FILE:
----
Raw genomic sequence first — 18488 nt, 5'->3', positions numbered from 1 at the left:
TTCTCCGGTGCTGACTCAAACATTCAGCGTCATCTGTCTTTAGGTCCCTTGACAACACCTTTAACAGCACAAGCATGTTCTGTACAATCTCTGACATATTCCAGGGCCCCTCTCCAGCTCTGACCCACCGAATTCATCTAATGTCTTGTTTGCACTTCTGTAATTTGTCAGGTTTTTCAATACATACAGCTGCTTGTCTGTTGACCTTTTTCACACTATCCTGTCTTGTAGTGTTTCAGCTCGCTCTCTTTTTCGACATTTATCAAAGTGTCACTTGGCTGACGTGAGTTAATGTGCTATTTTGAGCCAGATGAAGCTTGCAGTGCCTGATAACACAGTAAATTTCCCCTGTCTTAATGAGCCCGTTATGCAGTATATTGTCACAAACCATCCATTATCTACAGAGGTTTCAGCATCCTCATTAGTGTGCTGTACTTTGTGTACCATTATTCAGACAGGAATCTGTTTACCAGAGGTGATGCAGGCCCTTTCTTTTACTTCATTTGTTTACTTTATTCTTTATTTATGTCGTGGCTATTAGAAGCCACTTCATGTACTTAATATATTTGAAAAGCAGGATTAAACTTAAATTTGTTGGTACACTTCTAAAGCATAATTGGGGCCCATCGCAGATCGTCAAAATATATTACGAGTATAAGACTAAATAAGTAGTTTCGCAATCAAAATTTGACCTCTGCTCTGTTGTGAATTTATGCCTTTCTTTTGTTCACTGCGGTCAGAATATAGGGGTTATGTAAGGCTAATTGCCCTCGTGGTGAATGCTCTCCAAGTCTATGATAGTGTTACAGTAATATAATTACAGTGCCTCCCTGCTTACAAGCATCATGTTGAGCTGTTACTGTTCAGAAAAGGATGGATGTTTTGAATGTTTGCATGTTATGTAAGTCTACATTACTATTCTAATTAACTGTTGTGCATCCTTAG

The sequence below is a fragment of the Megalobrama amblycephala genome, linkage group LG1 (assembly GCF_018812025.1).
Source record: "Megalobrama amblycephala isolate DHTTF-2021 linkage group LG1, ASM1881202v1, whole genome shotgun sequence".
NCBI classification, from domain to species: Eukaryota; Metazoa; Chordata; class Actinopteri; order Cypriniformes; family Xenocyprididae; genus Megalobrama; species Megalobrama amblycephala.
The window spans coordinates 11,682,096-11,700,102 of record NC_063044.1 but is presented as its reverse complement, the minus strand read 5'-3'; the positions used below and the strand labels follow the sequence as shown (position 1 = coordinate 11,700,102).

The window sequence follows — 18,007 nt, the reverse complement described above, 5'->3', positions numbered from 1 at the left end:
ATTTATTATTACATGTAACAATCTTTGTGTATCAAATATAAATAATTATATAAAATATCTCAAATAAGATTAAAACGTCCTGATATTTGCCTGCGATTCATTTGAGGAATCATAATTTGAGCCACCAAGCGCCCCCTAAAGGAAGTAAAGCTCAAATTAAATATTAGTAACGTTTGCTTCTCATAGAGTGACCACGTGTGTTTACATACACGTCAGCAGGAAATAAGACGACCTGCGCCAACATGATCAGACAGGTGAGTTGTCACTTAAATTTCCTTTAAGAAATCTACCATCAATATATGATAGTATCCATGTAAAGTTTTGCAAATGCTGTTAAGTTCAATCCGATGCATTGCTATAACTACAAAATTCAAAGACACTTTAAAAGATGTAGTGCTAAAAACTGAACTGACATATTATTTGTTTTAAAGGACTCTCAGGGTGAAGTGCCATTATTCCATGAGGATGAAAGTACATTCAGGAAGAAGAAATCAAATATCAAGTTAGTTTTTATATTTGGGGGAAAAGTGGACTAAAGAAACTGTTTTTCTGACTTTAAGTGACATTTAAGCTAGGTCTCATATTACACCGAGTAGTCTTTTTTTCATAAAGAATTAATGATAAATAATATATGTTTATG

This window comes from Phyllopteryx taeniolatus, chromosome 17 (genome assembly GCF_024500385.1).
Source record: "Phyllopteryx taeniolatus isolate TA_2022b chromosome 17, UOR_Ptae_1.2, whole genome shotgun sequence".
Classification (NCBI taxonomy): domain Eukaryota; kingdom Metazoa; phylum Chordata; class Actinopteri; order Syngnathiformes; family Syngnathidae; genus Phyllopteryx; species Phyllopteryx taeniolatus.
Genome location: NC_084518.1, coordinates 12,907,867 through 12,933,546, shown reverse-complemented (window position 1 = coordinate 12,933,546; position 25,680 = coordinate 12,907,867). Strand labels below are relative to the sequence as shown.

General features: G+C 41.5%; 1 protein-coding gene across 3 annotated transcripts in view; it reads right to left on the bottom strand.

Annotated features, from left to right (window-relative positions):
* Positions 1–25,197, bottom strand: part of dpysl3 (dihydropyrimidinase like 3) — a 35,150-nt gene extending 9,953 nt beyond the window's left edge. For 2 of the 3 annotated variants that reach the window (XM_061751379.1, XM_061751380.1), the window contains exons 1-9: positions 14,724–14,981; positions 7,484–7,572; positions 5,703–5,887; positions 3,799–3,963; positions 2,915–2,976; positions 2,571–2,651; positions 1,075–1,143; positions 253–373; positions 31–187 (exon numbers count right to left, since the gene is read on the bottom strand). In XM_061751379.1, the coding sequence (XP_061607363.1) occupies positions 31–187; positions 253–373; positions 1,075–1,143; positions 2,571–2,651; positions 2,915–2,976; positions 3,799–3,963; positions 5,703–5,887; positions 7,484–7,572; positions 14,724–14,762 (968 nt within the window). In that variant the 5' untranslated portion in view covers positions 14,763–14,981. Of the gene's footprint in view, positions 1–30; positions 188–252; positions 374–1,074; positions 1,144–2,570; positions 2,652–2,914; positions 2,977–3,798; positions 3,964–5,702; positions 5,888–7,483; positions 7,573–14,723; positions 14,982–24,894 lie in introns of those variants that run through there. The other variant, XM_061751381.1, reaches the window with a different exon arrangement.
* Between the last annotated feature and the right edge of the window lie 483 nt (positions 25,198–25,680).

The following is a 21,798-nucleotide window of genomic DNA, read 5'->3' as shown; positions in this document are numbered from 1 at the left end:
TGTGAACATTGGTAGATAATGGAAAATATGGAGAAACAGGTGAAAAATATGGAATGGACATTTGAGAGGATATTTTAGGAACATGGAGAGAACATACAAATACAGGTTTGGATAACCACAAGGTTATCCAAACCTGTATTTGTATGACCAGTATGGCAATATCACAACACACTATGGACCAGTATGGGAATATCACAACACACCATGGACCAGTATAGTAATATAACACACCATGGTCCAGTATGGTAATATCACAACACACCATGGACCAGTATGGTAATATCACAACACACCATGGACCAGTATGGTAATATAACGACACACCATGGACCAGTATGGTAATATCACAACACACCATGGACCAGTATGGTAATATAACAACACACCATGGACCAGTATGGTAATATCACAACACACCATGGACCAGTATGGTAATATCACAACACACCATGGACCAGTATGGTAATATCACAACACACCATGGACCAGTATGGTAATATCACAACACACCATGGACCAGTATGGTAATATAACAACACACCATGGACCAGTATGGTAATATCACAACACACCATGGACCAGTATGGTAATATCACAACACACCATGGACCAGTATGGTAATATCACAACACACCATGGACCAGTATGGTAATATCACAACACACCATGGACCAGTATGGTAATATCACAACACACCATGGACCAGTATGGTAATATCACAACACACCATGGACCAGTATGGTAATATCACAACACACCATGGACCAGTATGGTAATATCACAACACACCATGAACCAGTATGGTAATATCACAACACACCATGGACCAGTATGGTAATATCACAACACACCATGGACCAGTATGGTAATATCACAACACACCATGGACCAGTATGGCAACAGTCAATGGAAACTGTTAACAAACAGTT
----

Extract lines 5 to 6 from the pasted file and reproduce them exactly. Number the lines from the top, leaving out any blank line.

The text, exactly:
NCBI classification, from domain to species: Eukaryota; Metazoa; Chordata; class Actinopteri; order Cypriniformes; family Xenocyprididae; genus Megalobrama; species Megalobrama amblycephala.
The window spans coordinates 11,682,096-11,700,102 of record NC_063044.1 but is presented as its reverse complement, the minus strand read 5'-3'; the positions used below and the strand labels follow the sequence as shown (position 1 = coordinate 11,700,102).